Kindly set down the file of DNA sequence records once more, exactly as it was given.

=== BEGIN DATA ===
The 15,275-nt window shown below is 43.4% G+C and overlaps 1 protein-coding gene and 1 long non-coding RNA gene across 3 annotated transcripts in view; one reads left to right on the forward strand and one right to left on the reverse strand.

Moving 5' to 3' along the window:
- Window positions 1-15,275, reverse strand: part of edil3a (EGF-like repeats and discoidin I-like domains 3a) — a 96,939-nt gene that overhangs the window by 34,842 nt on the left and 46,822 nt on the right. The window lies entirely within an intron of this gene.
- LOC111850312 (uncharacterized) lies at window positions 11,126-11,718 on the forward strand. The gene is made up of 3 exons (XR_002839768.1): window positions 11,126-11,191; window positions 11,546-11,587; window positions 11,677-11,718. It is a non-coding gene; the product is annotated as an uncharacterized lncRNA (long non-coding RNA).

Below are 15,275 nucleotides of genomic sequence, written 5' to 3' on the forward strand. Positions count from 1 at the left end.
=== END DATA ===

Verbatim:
The 15,275-nt window shown below is 43.4% G+C and overlaps 1 protein-coding gene and 1 long non-coding RNA gene across 3 annotated transcripts in view; one reads left to right on the forward strand and one right to left on the reverse strand.

Moving 5' to 3' along the window:
- Window positions 1-15,275, reverse strand: part of edil3a (EGF-like repeats and discoidin I-like domains 3a) — a 96,939-nt gene that overhangs the window by 34,842 nt on the left and 46,822 nt on the right. The window lies entirely within an intron of this gene.
- LOC111850312 (uncharacterized) lies at window positions 11,126-11,718 on the forward strand. The gene is made up of 3 exons (XR_002839768.1): window positions 11,126-11,191; window positions 11,546-11,587; window positions 11,677-11,718. It is a non-coding gene; the product is annotated as an uncharacterized lncRNA (long non-coding RNA).

Below are 15,275 nucleotides of genomic sequence, written 5' to 3' on the forward strand. Positions count from 1 at the left end.